Republics to Take Up Troop Issue : Military: Defense minister summons representatives for talks on ‘stationing, reduction and withdrawal’ of forces.
The new Soviet defense minister said Thursday that he will meet with representatives of all republics to discuss the future of Soviet troops on their territory.
Gen. Yevgeny I. Shaposhnikov also told a news conference that the country’s nuclear weapons are under secure control. And he reiterated that even during last month’s coup, the controls of the Soviet Union’s atomic arsenal were in safe hands.
Shaposhnikov said representatives of all republics will come to Moscow “for talks on the stationing, reduction and withdrawal (of troops) if such issues arise.”
Shaposhnikov pledged to end Soviet army interference in the internal affairs of the republics but stressed that there will be a single army in the new union. He said all nuclear weapons will remain under central command.
As part of their moves toward independence, the three Baltic republics of Estonia, Latvia, and Lithuania have demanded that Soviet troops leave their territory.
Other republics, such as the Ukraine and Byelorussia, have announced that they plan to form their own armies, and most of the republics want to set up some kind of national guard.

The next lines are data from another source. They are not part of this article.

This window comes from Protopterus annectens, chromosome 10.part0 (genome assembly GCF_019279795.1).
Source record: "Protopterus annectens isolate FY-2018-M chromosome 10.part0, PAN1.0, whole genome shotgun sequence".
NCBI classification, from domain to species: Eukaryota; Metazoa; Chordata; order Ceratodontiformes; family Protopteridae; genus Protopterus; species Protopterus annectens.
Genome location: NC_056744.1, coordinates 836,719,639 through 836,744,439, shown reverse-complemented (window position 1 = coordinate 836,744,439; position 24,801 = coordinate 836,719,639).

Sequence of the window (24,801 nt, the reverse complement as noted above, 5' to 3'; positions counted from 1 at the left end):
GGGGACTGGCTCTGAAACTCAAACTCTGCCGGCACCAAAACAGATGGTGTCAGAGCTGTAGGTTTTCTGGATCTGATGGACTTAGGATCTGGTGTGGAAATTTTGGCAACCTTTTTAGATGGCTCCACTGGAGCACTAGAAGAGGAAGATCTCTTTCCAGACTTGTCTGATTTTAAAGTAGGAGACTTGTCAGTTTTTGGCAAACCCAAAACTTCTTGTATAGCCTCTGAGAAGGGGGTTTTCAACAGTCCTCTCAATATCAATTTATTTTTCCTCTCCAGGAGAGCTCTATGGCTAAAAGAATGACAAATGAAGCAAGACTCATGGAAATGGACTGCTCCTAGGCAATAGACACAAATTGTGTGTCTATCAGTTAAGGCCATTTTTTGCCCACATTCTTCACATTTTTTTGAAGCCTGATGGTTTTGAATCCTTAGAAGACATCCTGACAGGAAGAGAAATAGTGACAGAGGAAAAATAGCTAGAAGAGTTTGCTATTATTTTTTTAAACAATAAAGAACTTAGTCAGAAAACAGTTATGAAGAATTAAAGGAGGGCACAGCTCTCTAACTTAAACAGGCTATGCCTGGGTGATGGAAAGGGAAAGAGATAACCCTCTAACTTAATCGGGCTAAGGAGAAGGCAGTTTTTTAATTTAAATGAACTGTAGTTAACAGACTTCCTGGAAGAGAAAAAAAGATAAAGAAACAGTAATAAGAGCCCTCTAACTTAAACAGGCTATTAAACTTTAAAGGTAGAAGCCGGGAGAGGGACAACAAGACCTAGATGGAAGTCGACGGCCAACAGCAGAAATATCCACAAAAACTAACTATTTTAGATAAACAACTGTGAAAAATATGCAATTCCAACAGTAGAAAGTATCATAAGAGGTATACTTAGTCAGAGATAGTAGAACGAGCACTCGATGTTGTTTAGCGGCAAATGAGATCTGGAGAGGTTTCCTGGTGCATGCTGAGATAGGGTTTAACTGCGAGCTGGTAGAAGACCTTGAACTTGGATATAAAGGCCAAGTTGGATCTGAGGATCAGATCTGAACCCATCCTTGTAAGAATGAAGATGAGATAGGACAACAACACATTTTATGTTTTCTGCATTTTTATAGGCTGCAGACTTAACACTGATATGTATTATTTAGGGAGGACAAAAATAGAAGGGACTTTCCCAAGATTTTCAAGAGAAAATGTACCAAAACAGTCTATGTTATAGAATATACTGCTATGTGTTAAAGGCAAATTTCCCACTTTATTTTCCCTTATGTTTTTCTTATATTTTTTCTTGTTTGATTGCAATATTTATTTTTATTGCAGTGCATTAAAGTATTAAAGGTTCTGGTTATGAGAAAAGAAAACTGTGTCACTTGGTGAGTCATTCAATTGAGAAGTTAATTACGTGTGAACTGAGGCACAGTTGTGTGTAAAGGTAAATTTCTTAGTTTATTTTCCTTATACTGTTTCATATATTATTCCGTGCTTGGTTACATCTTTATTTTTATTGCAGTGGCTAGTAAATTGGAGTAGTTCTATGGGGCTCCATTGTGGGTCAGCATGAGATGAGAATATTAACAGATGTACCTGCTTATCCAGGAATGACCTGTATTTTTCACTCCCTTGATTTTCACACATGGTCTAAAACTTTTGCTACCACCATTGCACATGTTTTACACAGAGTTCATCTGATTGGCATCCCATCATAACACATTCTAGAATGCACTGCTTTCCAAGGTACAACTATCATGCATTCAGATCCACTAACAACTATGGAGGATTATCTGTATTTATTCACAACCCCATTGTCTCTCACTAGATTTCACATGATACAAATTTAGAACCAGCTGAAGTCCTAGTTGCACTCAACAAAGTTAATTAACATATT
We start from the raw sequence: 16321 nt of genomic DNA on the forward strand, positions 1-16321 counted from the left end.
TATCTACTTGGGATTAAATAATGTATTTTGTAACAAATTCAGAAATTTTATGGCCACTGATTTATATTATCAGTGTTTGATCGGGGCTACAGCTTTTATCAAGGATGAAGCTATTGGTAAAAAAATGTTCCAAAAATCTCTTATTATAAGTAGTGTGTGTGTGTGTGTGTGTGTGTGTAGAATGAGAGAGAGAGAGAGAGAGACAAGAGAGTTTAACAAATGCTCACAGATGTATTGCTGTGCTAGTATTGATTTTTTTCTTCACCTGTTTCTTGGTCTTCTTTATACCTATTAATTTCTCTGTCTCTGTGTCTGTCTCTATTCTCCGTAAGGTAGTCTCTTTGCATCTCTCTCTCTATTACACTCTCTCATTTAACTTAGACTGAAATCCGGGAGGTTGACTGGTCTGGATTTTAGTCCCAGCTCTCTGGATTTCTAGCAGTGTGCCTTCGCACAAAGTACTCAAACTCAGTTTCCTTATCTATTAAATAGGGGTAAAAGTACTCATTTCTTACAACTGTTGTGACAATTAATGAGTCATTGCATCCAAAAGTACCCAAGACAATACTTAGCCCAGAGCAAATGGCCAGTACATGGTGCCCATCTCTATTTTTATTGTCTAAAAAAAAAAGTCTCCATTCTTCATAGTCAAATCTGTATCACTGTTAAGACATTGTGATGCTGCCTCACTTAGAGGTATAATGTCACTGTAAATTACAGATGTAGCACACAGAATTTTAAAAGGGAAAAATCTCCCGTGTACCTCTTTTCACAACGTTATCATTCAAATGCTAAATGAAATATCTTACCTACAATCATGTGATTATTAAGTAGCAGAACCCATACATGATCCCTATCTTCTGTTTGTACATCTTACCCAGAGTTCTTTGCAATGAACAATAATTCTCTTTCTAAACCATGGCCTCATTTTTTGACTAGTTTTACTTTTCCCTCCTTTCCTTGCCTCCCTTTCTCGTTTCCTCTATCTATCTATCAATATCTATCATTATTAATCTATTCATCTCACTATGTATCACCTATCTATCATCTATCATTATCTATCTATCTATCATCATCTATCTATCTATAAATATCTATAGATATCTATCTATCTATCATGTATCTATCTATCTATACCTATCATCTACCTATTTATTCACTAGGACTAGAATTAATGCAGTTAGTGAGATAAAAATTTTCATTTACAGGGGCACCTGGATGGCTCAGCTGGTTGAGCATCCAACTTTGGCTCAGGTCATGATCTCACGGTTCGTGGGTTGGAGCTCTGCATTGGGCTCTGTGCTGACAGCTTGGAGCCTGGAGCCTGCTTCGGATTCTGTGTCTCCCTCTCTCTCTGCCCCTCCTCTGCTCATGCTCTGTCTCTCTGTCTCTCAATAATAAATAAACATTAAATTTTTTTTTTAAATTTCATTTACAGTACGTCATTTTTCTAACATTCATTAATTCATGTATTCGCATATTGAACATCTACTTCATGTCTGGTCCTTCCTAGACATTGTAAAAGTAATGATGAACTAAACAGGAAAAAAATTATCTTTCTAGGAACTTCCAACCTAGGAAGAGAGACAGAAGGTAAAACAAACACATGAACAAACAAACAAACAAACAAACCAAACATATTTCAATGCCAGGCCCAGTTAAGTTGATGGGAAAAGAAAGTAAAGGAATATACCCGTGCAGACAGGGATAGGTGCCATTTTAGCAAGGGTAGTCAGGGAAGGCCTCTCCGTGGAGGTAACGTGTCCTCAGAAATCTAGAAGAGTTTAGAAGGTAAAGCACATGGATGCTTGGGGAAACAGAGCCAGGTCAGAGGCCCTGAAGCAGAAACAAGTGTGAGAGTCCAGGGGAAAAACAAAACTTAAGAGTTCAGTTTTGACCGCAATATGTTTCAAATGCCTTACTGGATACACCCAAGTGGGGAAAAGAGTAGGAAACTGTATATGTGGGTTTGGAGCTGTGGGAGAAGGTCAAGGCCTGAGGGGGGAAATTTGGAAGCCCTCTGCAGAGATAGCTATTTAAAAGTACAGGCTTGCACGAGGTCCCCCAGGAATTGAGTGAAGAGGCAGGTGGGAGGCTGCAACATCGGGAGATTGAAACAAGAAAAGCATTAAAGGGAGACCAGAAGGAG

Meanwhile, arms negotiators from East and West met Thursday in Vienna, facing the question of how their Conventional Forces in Europe treaty can survive the changes in the Soviet Union.
The 22-nation CFE treaty, signed last November in Paris and widely seen as the cornerstone of a post-Cold War era, provides for deep cuts in military hardware from the Atlantic to the Ural Mountains.
But the Soviet Union, which agreed to the arms cuts and was to begin talks on reducing troop levels in a follow-up stage this week, is being transformed after last month’s failed coup against President Mikhail S. Gorbachev.
“It is obvious that developments in the Soviet Union that have already led to the emergence of new state forms will not fail to have their repercussions on our negotiations,” German Ambassador Ruediger Hartmann told Thursday’s meeting.
Hartmann, however, stressed that the CFE treaty “now seems to be more important than ever for safeguarding European stability” and urged that it be ratified as it stands.
Hartmann noted that the Soviet president and leaders of the republics have undertaken to abide by all arms-control agreements entered into by Moscow.
“We don’t want to change the negotiated (arms) levels, although there could be changes at a later stage,” a German diplomatic source said. “Legally the treaty cannot be altered until it has been ratified.
A German source described the Soviet delegation, led by Ambassador Oleg Grinevsky, as “very positive,” adding: “We’re doing business with them.”